Patient with no comorbidities
Patient with comorbidities
After a stroke: thiazide diuretic
Patient > 65 years: thiazide diuretic or calcium channel blocker
Patient with black skin: thiazide diuretic or calcium channel blocker (avoid ACE inhibitors)
Renal impairment: ACE inhibitor
Angiotensin converting enzyme inhibitor
Calcium channel blocker
Beta-blocker (contra-indicated in patients with asthma)
In patients with no comorbidity start with a thiazide diuretic and check BP after 4 weeks of treatment.
If the treatment has been correctly taken but there is no improvement after 4 weeks, add a second antihypertensive drug.
After 4 weeks of bitherapy, reevaluate. If the patient’s BP remains too high, consider triple-therapy.
In diabetic patients, if there is no improvement after 4 weeks of AEC inhibitor treatment taken correctly, add a calcium channel blocker.
In patients with a cardiac disorder (heart failure or coronary heart disease), bitherapy is usually necessary from the start (AEC inhibitor + beta-blocker).
Surveillance and monitoring
According to treatment (diuretic, AEC inhibitor, etc.): ionogram and serum creatinine every 6 to 12 months.
− Consultations every 3 months (BP, weight), then every 6 months, then individualised frequency of consultations depending on the patient's characteristics.
− Management of comorbidities (e.g. diabetes).
− Lifestyle and dietary advice.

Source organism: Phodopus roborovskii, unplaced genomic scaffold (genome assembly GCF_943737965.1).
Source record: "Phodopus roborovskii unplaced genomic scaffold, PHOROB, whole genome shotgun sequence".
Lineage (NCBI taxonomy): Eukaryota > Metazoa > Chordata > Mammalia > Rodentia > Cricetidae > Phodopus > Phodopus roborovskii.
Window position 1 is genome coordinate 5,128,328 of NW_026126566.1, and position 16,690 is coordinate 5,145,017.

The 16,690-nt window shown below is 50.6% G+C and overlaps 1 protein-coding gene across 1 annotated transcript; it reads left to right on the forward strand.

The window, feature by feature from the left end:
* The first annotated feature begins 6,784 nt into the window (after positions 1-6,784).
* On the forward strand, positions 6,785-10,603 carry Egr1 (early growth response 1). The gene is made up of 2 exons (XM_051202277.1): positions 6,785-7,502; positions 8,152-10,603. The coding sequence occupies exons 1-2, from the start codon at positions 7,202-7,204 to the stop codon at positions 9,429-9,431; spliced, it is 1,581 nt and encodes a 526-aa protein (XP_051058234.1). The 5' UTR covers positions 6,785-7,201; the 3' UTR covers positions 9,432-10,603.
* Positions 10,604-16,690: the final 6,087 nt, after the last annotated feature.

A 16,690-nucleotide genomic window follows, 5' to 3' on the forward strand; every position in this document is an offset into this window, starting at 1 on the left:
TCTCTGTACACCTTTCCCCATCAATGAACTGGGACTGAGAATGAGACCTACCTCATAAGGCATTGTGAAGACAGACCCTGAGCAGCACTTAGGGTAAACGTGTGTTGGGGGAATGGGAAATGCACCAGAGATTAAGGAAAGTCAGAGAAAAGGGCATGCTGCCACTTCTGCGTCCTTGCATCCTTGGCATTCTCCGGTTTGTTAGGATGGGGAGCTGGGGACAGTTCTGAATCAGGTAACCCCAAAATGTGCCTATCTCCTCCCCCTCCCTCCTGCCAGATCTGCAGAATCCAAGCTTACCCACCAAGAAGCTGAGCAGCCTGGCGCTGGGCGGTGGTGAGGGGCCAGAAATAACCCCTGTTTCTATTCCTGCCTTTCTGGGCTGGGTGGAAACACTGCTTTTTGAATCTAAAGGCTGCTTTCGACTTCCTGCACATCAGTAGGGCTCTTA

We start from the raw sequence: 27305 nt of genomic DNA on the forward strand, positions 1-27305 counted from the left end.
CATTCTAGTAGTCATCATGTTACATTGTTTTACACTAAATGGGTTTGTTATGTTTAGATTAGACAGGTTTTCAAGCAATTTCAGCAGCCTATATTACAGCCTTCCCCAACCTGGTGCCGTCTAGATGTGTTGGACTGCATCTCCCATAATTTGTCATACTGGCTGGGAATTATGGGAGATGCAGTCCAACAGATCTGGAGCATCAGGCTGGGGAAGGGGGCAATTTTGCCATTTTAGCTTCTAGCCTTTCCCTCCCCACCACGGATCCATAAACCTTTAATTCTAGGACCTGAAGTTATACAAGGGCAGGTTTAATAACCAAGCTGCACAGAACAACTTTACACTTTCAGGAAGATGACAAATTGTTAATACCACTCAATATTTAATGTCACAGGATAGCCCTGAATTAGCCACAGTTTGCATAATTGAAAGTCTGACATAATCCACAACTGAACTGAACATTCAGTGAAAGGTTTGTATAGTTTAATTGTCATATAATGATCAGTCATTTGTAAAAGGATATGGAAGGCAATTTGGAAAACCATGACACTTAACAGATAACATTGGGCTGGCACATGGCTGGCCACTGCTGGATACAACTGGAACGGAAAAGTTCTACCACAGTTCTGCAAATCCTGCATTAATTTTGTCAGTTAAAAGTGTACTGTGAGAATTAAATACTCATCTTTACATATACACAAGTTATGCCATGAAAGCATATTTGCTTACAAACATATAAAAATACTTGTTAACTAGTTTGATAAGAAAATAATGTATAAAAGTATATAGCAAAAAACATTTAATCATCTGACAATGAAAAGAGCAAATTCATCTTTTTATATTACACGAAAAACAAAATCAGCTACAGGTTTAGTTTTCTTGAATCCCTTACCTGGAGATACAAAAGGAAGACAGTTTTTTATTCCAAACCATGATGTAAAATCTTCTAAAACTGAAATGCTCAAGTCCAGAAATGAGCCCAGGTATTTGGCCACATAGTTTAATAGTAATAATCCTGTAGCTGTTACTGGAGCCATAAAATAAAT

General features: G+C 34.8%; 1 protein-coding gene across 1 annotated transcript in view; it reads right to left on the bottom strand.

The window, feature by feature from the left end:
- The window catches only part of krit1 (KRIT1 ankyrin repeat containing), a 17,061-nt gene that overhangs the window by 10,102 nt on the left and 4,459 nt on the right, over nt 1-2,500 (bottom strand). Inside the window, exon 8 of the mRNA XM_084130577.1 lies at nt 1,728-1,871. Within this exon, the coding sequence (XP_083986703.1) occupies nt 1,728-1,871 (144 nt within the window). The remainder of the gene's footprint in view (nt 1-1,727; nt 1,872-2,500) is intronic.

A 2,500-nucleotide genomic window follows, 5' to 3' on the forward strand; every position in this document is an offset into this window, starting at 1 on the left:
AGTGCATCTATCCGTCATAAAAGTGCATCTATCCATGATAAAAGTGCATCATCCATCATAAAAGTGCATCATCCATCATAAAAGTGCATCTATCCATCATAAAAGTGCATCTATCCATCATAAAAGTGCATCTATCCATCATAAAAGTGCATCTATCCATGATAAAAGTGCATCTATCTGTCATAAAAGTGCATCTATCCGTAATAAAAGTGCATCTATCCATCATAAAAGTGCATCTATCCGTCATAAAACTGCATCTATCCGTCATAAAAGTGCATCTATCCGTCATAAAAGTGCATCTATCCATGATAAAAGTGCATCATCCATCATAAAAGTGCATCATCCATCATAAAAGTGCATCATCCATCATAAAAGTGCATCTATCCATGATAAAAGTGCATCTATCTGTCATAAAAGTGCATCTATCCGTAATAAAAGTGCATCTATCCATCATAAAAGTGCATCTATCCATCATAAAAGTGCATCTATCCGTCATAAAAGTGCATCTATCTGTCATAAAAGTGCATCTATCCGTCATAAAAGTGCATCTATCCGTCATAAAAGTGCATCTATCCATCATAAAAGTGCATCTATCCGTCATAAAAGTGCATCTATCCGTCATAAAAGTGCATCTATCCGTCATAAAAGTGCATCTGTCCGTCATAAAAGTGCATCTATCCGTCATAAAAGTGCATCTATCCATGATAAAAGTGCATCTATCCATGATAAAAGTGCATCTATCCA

− Treatment observance: do not stop treatment abruptly, particularly if taking beta blockers (risk of malaise, angina).
− Consultation in the event of epistaxis, tinnitus, eye floaters; adverse effects of treatment (e.g. cough with AEC inhibitors, erectile dysfunction with beta blockers, oedema with calcium channel blockers).
Treatment of hypertensive crisis
Uncomplicated hypertensive crisis
Most frequent. Reassure the patient and prescribe rest. Check BP a few days later to start or adapt treatment.
Treat in an intensive care unit.
– Hypertensive encephalopathy:
The aim is to reduce BP by 10 to 15% within the first hour and to not reduce it more than 25% during the first 24 hours.
labetalol IV (contra-indicated in patients with asthma2 ):
20 mg over at least 1 minute. Administer another dose after 10 minutes if BP has not decreased. If necessary, 40 mg doses are administered every 10 minutes until hypertension is controlled (max. 300 mg total dose).
– Stroke: do not try to decrease BP during the first 3 days unless SBP is ≥ 220 and/or DBP ≥ 120 (in this event administer labetalol).
– Acute pulmonary oedema: see Acute heart failure.
|1||Consider secondary hypertension caused by medications being taken, mainly NSAID, corticosteroids, opioids, oral estroprogestogens, etc. Treatment, in this event, consists in stopping or replacing the causative drug.|
|2||In patient with asthma, hydralazine IV: 5 to 10 mg diluted in 10 ml of 0,9% sodium chloride administered by slow IV, to be repeated after 20 to 30 minutes if necessary.|